The Desert Survival Situation™ (by J. Clayton Lafferty and Patrick Eady with Alonzo W. Pond, 1970) provides a unique opportunity to quickly and objectively measure whether your groups are achieving synergy—as well as demonstrates this otherwise elusive concept. Synergy occurs when the interactive efforts of two or more people produce a solution that is superior to the sum of their independent solutions. By measuring the quality of both individual and team performance on a single task, the simulation allows groups to quickly calculate the extent to which they are fully utilizing their resources—and doing so in a way that achieves synergy.
The Desert Survival Situation™ can be used to:
The Desert Survival Situation™ team-building exercise can be used with intact or new teams. The simulation can be administered using a Leader’s Guide and one Participant’s Booklet for each group member. The Desert Survival Situation is also available online for use with virtual teams. Optional DVDs bring the simulation to life by showing the outdoor scenario followed by the expert’s ranking and rationale. The Desert Survival Situation™ is also available online for use with virtual teams and in the following languages for international use:
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An outstanding way to prove the point that teams outperform individuals is to engage people in an exercise like Desert Survival… The teams almost always outperform the individuals and, if they do not, the reason can usually be traced to poor functioning of the team.
Listening costs money because it is time consuming. However, in the end it saves money because mistakes are corrected, potential problems are avoided, and more creative and cost-effective solutions are generated. …the Desert Survival Situation, demonstrated that teams with good listening skills consistently outperformed teams where the members did not listen to each other.
Glenn M. Parker, 25 Instruments for Team Development
Finally, the best thinking very often results from a team effort. With few exceptions, repeated research has established that groups are usually better than individuals at solving problems where no one has deep or relevant experience…. A forceful example is an exercise called the Desert Survival Situation.
A technique used widely in helping groups to understand the value added from team performance is a classroom exercise designed to demonstrate synergy…. The parallel between lessons learned from this exercise and those learned in many aircraft accidents is more than casual.
I had been skeptical about the exercise, but it worked…. It turned out to be a particularly appropriate exercise for the first day, as it came so close to some of our real survival emotions.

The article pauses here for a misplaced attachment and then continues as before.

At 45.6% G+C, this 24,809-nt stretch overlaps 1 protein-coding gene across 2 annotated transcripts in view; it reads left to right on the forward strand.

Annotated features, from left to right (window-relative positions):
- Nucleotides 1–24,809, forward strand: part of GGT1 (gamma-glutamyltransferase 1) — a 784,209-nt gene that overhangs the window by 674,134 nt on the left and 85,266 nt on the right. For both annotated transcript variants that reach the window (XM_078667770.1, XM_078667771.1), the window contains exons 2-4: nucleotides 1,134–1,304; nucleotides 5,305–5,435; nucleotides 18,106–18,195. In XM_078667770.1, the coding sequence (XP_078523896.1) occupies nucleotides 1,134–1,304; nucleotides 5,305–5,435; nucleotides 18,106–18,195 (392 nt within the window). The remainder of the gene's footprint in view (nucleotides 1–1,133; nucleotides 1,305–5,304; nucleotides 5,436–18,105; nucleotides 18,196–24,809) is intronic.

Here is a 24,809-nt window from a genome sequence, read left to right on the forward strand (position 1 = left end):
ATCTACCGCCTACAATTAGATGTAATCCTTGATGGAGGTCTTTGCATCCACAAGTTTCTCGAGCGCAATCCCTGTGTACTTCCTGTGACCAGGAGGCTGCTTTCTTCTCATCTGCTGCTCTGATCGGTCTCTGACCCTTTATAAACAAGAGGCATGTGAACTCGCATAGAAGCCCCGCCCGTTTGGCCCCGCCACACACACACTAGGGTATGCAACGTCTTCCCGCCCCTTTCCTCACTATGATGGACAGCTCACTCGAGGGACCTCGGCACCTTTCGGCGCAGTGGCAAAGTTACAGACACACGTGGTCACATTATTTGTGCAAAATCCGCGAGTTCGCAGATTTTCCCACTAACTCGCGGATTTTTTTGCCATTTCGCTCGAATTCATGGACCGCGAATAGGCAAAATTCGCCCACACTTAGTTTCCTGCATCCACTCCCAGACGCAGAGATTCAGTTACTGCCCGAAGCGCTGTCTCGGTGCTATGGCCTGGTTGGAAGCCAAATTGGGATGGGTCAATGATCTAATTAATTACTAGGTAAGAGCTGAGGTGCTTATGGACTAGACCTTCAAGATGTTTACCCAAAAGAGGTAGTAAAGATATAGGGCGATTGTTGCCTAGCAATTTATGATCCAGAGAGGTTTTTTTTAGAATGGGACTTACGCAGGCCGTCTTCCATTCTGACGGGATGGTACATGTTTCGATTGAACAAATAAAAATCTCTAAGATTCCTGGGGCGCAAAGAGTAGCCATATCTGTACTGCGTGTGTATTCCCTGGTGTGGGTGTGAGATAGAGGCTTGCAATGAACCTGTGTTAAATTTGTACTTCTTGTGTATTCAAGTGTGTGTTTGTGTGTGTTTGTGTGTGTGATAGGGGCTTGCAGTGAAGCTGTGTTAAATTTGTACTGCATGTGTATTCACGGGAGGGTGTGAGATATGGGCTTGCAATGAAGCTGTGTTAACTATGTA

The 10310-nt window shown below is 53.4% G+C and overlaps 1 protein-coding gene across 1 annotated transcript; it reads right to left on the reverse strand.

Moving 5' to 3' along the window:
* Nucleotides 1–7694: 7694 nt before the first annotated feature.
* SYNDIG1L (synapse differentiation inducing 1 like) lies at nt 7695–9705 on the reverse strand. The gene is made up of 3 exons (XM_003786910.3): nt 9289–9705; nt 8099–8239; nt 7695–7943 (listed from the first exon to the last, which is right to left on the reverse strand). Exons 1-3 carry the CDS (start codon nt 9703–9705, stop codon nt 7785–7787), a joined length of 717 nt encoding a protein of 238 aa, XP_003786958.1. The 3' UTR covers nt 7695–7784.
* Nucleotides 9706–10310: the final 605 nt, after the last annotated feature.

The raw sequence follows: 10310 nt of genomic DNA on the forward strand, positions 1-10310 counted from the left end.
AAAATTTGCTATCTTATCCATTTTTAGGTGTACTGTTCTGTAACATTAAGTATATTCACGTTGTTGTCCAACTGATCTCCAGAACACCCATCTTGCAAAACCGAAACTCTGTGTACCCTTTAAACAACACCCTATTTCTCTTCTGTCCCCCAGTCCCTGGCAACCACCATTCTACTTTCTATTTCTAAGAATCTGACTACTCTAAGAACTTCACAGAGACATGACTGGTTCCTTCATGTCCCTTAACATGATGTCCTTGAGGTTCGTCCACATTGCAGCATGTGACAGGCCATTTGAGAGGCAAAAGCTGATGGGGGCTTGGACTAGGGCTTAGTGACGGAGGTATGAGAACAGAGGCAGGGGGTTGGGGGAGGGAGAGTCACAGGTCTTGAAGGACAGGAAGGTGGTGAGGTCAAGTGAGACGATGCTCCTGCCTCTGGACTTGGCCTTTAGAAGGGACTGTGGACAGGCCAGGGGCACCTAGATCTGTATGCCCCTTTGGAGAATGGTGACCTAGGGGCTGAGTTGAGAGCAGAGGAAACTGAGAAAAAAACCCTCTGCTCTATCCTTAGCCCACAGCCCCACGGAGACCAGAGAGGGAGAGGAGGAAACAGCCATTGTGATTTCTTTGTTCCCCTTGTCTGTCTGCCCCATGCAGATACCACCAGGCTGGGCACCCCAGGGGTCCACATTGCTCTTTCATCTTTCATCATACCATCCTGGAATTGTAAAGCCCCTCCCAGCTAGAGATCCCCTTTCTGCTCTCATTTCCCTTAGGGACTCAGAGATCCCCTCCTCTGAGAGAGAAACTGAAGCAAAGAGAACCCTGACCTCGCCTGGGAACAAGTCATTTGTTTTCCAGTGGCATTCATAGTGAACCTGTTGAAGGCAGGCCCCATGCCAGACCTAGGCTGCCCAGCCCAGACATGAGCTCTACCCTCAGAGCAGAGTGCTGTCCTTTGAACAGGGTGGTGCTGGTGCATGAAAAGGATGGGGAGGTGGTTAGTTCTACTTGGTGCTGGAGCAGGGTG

In the afternoon, we divided into our old study groups and had to face the highlight of our trip to Half Moon Bay, a group test: The Desert Survival scenario.
Students discover through this exercise that applying the interaction method, the problem-solving process, and the various tools presents much more of a challenge than they had expected. Their realization stimulates them to work on mastering this material during the succeeding projects.
I met recently with the executive director of a U.S. association that works with CEOs of Chinese companies as they seek to become listed on U.S. stock exchanges. We discussed my law practice and my time in China teaching law at Tsinghua University, but he was most interested in my experience with Desert Survival, the classic teambuilding exercise. He said that a real need for this type of skill existed within Chinese companies.
By comparing individual strategies with team consensus, the exercise graphically demonstrated the value of cooperative collaboration.
Human Synergistics International thanks trainers, practitioners, consultants, and educators across the globe for making our team-building simulations the most widely used and acclaimed in the world.
When Human Synergistics first introduced the Desert Survival Situation™, our clients could not get enough of this innovative team activity based on the concept of synergy—that is, people working together can achieve better results than they can individually. The Desert Survival Situation has become one of the most widely-used team-building activities in the world and has served as the model for other numerous other exercises used for training and development internationally.
Human Synergistics’ team-building simulations provide a unique opportunity to quickly and objectively measure whether your teams are achieving synergy. They are designed for team building, developing more constructive group processes, and demonstrating the impact of communication and collaboration on solution effectiveness. HSI offers a wide variety of team-building simulations in four series.